One of our portfolio companies, Correlation One, has developed a solution for data science that could be applied to cybersecurity. In this model, a candidate enters a data science hackathon challenge and, by analyzing real public and private datasets, solves open-ended problems to today’s social challenges, from healthcare to income inequality. This competition format allows the candidate to exhibit the full extent of their data skills and ingenuity through relevant, real-world tasks and allows employers to assess through demonstration and hire based on performance, not just traditional credentials.

Employers have used this solution because it is hard to not only measure great data science talent, but also find ways to discover diverse candidates that don’t check the traditional boxes. It would be intriguing to apply a similar model to cybersecurity. Inside a cyber range environment resembling a video game, candidates could compete in teams and demonstrate to employers how they might problem solve in real-life scenarios using their skills, critical thinking, teamwork and creativity. The data collected from the candidates’ processes and outcomes in the competition could then inform a skills-based assessment engine, to gauge one’s competency regardless of his or her degrees or credentials. (And as it turns out, gamers make great cyber candidates, so a game-based simulation can also help expose younger learners to cyber careers in a fun way earlier on.)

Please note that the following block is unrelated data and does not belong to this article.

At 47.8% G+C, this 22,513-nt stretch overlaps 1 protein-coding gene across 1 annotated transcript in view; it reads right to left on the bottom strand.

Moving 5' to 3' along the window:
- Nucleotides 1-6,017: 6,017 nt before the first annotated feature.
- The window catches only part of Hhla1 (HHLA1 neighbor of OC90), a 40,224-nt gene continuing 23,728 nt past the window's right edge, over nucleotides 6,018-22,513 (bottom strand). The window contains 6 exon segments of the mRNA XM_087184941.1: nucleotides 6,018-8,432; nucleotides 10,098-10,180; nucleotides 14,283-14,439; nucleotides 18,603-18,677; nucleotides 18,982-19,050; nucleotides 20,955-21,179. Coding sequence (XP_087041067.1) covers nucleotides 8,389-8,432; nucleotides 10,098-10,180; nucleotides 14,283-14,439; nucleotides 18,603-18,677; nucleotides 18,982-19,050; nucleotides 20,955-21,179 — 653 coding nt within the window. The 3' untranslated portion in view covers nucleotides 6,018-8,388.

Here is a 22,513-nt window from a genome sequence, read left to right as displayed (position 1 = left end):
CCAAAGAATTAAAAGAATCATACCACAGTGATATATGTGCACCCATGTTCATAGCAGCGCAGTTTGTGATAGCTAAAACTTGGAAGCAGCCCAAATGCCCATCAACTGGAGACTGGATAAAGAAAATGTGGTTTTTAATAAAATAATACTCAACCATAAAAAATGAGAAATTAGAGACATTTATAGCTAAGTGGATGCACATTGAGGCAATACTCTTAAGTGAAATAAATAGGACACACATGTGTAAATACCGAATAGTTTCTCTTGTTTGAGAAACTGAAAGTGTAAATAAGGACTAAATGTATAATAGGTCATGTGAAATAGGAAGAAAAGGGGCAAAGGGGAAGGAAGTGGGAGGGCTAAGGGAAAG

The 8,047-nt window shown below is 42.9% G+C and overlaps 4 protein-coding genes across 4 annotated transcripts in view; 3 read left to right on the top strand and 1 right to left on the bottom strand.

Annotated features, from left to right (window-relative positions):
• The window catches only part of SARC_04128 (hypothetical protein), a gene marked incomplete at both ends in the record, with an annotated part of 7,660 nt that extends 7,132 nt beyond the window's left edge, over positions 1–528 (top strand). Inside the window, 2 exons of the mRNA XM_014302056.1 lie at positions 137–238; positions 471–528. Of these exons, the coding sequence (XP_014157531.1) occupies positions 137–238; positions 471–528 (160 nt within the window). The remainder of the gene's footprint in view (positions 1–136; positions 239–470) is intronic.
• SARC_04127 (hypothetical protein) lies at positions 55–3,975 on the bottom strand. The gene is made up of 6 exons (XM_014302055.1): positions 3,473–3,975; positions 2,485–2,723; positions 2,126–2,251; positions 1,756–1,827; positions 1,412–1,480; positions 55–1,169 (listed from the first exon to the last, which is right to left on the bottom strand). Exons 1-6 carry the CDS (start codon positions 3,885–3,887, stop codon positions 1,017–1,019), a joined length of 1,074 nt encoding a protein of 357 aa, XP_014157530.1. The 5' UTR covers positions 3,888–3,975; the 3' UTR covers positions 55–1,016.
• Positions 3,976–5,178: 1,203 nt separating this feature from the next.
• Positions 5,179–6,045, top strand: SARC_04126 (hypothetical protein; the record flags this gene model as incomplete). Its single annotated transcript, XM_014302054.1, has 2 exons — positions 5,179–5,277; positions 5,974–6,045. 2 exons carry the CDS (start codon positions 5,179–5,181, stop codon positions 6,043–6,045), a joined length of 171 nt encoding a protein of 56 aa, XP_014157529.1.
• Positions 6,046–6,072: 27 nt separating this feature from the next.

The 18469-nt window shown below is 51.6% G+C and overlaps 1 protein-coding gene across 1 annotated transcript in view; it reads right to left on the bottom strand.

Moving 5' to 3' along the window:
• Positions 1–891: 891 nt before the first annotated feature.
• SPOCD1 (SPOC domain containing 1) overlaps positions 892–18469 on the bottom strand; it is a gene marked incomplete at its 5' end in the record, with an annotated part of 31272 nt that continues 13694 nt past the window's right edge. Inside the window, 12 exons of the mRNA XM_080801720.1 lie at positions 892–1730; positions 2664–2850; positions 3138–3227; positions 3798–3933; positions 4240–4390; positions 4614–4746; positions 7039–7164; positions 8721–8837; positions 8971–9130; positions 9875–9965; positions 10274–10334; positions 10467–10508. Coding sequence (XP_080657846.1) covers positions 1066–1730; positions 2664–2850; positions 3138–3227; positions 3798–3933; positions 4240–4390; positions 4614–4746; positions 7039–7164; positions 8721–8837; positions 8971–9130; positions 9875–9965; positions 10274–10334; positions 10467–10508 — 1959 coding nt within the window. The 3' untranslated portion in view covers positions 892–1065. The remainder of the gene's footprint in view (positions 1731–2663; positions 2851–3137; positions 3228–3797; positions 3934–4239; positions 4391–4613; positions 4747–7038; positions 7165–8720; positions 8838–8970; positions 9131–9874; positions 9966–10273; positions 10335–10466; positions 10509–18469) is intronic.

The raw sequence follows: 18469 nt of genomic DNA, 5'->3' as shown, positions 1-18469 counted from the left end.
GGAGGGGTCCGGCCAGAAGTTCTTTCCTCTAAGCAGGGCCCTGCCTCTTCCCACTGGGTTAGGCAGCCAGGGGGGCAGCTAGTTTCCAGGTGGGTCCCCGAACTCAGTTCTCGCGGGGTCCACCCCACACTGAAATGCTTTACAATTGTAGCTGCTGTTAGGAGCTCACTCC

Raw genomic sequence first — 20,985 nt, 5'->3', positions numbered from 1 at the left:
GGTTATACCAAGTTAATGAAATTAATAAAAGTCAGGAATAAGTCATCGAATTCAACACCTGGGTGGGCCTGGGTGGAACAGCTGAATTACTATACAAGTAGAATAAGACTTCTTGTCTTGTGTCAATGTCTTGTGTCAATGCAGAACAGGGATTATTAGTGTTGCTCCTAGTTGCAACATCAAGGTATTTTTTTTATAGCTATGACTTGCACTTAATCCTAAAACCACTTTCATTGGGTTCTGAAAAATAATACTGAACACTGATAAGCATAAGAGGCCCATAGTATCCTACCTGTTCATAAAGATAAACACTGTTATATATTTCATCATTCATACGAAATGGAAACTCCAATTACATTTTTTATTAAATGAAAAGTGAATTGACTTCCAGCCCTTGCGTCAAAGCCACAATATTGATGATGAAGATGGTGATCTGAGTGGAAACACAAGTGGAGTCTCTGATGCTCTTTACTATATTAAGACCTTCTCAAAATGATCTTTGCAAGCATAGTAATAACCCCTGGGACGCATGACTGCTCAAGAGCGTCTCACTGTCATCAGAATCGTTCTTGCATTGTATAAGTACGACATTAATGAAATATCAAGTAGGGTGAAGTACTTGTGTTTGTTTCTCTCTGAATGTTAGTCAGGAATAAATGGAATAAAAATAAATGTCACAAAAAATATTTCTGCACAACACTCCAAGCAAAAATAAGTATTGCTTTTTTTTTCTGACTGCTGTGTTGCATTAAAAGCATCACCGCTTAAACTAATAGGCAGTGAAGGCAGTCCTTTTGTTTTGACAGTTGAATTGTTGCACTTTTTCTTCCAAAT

It is important to note that there are regulations in the U.S. around hiring assessments. They can be one aspect of the hiring process but cannot be the sole reason for hiring, and should be tested for validity to prove no adverse impact to any populations.

Soft / Power Skill Assessments

A college degree is often considered as a signal of possessing soft or power skills. But that isn’t necessarily true, and such a requirement often poses an expensive hurdle.

However, there are a lack of inexpensive, effective solutions for assessing soft skills broadly, not only in cyber.